Jackson County, Tennessee
Newspaper Records

Transcribed by Kara Porter

***ROLL NO. 173761***

Thursday, November 17, 1898

p. 3:1 (Local and Personal). "Mrs. (Granny) Betsy Stafford, an old and esteemed lady, died last Saturday at the home of her son-in-law, John H. Dennis, who lives about two miles west of town.

Geo. Flynn, an inmate of the County Asylum, died last Saturday. He was over eighty years of age and was a respected and inoffensive citizen. He was an ex-Confederate soldier.

[T. D. Ford and Walter S. Fowler, prominent businessmen of Cookeville, ... are spending a few days with their father-in-law, Geo. W. Birdwell, at Whitleyville.]

Miss Rettie Kelly, who was prostrated by the sudden death of her father last Saturday and has since been in a critical condition, is somewhat improved, we are glad to report."

p. 3:2 (Death of F.K. Kelly). "Last Saturday morning about eight o'clock the people were Gainesboro were deeply shocked and saddened by the intelligence that Frank K. Kelly, one of our oldest and most highly esteemed citizens, had suddenly dropped dead at his place of business, on the east side of the public square. Many sympathetic friends hurried to the scene, anxious to lend any assistance in their power. Physicians were speedily summoned, when it was found that heart failure had wrought its work instantly and painlessly. He was sitting in the rear of the store reading, when his clerk stepped out only for a few seconds and upon returning found him breathing his last.

Mr. Kelly would have been 74 years of age the third day of next March, and had been engaged in the mercantile business in Gainesboro for many years. He was a quiet, high-toned and honorable gentleman and Christian and liked and esteemed by all with whom he associated. His wife died about 18 years ago. He leaves seven children -- Mrs. Emma Baird, of Castilian Springs; Mrs Ave Ensor and Mrs. Minne Young, of Pekin; Mrs. Zulema Washburn, of Chapel Hill, Ky.; Mrs. Fannie P. Ford, of Elmwood, and Miss Rettie Kelly and James M. Kelly, of this place. All were present at the funeral services Sunday afternoon except Mrs. Washburn and Mrs. Ensor. The services were conducted at the M. E. Church by Rev. J. L. Smothermon, pastor, after which a large concourse of friends followed the remains to the cemetery, near the Christian church, where all that was mortal of Frank K. Kelly was consigned to Mother Earth. Peace to his memory."

p. 3:3 (White's Bend). "Mrs. Fealie Dixon is preparing to start to Texas soon to visit relatives."

p. 3:4 (Putnam County). "Miss Sallie Ford will leave in a short time for Milwaukee, Wis., where she will spend several months with her sister, Mrs. O. R. Rauchfuss.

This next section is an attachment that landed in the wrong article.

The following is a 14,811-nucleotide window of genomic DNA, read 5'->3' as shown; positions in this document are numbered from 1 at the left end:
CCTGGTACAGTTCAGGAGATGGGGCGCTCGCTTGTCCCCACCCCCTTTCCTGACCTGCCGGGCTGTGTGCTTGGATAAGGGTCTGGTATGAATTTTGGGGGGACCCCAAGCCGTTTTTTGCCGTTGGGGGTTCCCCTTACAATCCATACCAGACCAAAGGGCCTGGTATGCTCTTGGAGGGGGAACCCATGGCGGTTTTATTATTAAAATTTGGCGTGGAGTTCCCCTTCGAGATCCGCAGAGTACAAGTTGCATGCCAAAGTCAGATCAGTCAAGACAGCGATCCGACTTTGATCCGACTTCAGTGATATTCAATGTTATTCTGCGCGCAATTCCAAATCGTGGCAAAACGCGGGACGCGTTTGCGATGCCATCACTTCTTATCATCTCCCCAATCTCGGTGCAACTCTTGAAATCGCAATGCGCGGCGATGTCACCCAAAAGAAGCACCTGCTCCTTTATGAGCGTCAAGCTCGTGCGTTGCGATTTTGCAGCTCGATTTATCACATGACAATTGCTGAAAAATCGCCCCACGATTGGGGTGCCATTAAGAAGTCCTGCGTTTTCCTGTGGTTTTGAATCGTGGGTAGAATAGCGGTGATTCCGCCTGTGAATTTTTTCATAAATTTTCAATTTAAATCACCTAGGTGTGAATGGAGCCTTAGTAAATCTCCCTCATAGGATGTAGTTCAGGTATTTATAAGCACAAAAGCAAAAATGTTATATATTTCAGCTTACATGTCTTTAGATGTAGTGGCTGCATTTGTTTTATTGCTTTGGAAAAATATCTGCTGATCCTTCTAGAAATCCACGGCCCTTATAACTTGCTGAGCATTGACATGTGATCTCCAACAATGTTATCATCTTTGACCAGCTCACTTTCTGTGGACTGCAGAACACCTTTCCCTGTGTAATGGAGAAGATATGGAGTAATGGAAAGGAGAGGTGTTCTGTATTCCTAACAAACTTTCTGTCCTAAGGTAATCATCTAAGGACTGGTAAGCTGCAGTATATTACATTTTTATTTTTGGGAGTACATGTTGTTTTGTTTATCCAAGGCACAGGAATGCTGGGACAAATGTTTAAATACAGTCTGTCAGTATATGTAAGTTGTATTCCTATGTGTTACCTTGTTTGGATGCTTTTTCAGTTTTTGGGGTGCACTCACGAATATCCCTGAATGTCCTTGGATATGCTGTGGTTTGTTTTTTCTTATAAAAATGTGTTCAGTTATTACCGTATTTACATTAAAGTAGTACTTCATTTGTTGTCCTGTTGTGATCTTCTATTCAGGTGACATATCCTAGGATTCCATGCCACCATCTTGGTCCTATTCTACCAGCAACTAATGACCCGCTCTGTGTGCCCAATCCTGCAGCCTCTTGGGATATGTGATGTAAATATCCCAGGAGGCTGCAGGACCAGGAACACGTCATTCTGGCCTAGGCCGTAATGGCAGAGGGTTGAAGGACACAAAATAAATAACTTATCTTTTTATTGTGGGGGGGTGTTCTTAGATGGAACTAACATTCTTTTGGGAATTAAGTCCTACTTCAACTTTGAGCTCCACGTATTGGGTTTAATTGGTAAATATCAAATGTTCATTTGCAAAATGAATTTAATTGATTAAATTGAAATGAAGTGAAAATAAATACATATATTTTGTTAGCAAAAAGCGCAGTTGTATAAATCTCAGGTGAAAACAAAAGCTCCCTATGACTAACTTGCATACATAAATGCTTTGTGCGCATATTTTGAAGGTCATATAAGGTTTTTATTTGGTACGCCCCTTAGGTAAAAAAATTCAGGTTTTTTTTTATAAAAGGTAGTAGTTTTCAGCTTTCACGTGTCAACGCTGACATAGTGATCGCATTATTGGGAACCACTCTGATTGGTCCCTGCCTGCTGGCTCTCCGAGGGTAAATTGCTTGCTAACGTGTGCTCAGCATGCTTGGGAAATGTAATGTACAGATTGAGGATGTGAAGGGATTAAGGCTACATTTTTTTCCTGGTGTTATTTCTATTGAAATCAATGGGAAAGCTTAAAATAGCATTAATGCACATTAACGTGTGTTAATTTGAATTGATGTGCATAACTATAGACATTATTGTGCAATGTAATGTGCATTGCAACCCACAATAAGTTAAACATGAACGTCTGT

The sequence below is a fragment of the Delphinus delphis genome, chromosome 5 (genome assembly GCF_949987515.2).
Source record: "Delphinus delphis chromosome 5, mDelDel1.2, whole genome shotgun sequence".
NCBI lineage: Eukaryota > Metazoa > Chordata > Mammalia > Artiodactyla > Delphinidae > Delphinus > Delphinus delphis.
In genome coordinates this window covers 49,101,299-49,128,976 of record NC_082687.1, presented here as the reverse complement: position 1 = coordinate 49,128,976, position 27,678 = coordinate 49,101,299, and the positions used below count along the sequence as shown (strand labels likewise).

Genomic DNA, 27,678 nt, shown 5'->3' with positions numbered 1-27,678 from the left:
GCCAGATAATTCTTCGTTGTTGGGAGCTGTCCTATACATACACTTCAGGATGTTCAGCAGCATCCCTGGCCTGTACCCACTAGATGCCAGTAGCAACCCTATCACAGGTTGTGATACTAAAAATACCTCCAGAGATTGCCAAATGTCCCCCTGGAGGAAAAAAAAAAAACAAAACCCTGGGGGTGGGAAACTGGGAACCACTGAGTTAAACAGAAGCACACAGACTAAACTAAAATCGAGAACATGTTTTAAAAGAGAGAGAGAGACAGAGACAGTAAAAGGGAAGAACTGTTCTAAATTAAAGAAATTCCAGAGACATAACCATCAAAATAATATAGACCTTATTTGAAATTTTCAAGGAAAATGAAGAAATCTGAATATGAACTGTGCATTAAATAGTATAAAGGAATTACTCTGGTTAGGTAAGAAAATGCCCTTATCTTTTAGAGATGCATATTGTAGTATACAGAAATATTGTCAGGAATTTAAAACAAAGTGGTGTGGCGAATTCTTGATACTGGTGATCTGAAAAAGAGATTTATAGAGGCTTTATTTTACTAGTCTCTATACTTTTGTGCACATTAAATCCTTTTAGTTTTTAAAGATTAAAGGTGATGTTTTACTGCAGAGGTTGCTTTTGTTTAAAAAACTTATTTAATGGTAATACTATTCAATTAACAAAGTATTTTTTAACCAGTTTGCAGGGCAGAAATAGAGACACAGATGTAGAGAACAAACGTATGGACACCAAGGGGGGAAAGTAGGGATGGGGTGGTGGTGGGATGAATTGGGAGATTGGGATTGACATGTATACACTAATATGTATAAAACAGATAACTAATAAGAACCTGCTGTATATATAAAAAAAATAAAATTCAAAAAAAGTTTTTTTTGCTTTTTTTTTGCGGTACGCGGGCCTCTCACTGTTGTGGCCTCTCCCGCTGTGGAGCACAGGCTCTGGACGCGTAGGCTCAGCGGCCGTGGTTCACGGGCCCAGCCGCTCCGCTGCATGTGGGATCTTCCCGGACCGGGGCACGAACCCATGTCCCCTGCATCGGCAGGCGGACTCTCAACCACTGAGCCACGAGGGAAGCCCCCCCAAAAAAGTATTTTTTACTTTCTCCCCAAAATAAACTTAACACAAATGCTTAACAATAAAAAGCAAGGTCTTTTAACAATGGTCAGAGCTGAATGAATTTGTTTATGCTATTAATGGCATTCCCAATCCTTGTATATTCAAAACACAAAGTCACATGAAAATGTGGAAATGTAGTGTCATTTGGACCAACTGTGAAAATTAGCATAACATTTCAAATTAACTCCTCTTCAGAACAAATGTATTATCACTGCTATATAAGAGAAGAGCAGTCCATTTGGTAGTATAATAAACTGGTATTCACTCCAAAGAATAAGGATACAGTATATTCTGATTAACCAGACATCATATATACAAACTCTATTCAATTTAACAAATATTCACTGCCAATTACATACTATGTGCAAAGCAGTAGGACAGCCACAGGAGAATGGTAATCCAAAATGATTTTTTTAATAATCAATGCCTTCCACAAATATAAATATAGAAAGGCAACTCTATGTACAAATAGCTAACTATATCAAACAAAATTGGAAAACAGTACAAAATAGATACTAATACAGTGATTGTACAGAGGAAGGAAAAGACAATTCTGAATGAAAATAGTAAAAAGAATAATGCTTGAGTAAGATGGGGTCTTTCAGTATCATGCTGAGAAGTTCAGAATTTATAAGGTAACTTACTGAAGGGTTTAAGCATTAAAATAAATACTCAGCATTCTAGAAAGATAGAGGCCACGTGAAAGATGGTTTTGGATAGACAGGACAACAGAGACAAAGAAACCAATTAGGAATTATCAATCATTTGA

Timothy Denny, an old and much respected citizen, died at his home last Friday on Indian creek, near Buffalo Valley.

The friends of Jeff Vick will be surprised to learn of his death, which occurred at his home three miles north of this place Tuesday afternoon. He was only ill for a few days with pneumonia."

p. 3:4 (Overton County). "A cablegram from Dr. James P. Miller states that he has landed safely in Germany. He had a twelve days sail across the waters.

Miss Bessie Blevins, of Summersville, Ky., who has been visiting relatives here, was called home last week as her mother was very sick. She was accompanied as far as Columbia by G. E. Dougherty."

Thursday, December 8, 1898

p. 1:1 (no heading). "H. H. Spivey, a well known citizen of Spivey, Clay County, died suddenly last Sunday."

p. 1:6 (Our Picture Series. No. 1). [photograph of Henry Hall Cason, below which appears:] "The above is a good picture of our well known and popular townsman, H. H. Cason, who was born on Cumberland River, this county, November 1, 1846. He was been a citizen of Gainesboro, engaged in the mercantile business, for many years. He is a member of the firm of Washburn & Cason. He was married May 18, 1876, to Miss Maggie Hawes, and they have two children -- Joseph Cason and Mrs. Blanche Naylor.

Mr. Cason is an applicant for Warden of the main prison at Nashville, and his prospects are considered very flattering. He has never held office, but has been a life long worker for the principles of Democracy."

p. 2:2 (Gabbatha). Dec. 3. "W. B. Montgomery, who has been in Montana the past eight months, recently returned home, well pleased with his trip. He contemplates returning to Montana with his family in the spring."

p. 2:2 (Rough Point). Dec. 5. "Frank West, of Texas, who has been visiting his mother who has been ill for some time, bid his many friends adieu and returned to his home in the Lone Star State.

Mr. and Mrs. W. A. Dycus, who have been visiting relatives in Illinois, returned a few days ago, and report a nice time."

p. 3:1 (Putnam County. Press.). "The many friends of Jo Jared of this county, deeply sympathize with him upon the death of his wife which occurred Wednesday of last week.

James M. Hinds left Saturday for Gentry, Ark., where he goes with a view of locating if he finds the opening for the business he expects. Mr. Hinds was one of Cookeville's best citizens and we can ill afford to lose such. We wish him the greatest success wherever he goes."